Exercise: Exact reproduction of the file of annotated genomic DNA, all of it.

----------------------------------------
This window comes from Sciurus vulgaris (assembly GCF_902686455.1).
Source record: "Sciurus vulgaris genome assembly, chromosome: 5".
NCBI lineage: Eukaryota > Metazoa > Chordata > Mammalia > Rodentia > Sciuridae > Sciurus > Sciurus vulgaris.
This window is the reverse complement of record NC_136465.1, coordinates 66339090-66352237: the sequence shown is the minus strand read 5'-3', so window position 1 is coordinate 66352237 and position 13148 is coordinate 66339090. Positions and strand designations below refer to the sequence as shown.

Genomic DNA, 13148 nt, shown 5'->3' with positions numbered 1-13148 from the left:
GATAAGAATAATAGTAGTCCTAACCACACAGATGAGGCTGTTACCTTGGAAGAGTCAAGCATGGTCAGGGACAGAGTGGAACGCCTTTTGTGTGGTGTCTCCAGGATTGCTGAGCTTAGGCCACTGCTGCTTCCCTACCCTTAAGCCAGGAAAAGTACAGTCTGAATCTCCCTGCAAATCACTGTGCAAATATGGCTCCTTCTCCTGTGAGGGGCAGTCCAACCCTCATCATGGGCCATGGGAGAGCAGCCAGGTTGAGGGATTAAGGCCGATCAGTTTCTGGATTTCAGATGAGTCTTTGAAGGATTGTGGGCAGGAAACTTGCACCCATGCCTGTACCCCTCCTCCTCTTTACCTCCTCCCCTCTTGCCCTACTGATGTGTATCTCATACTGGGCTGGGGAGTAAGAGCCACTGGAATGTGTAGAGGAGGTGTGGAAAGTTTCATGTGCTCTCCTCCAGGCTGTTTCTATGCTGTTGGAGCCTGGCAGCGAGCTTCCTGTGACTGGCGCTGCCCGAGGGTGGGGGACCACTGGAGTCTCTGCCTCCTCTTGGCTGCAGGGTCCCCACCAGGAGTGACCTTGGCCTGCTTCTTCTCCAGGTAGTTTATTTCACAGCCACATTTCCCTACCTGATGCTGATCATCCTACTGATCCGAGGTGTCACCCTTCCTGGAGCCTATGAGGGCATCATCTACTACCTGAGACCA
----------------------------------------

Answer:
This window comes from Sciurus vulgaris (assembly GCF_902686455.1).
Source record: "Sciurus vulgaris genome assembly, chromosome: 5".
NCBI lineage: Eukaryota > Metazoa > Chordata > Mammalia > Rodentia > Sciuridae > Sciurus > Sciurus vulgaris.
This window is the reverse complement of record NC_136465.1, coordinates 66339090-66352237: the sequence shown is the minus strand read 5'-3', so window position 1 is coordinate 66352237 and position 13148 is coordinate 66339090. Positions and strand designations below refer to the sequence as shown.

Genomic DNA, 13148 nt, shown 5'->3' with positions numbered 1-13148 from the left:
GATAAGAATAATAGTAGTCCTAACCACACAGATGAGGCTGTTACCTTGGAAGAGTCAAGCATGGTCAGGGACAGAGTGGAACGCCTTTTGTGTGGTGTCTCCAGGATTGCTGAGCTTAGGCCACTGCTGCTTCCCTACCCTTAAGCCAGGAAAAGTACAGTCTGAATCTCCCTGCAAATCACTGTGCAAATATGGCTCCTTCTCCTGTGAGGGGCAGTCCAACCCTCATCATGGGCCATGGGAGAGCAGCCAGGTTGAGGGATTAAGGCCGATCAGTTTCTGGATTTCAGATGAGTCTTTGAAGGATTGTGGGCAGGAAACTTGCACCCATGCCTGTACCCCTCCTCCTCTTTACCTCCTCCCCTCTTGCCCTACTGATGTGTATCTCATACTGGGCTGGGGAGTAAGAGCCACTGGAATGTGTAGAGGAGGTGTGGAAAGTTTCATGTGCTCTCCTCCAGGCTGTTTCTATGCTGTTGGAGCCTGGCAGCGAGCTTCCTGTGACTGGCGCTGCCCGAGGGTGGGGGACCACTGGAGTCTCTGCCTCCTCTTGGCTGCAGGGTCCCCACCAGGAGTGACCTTGGCCTGCTTCTTCTCCAGGTAGTTTATTTCACAGCCACATTTCCCTACCTGATGCTGATCATCCTACTGATCCGAGGTGTCACCCTTCCTGGAGCCTATGAGGGCATCATCTACTACCTGAGACCA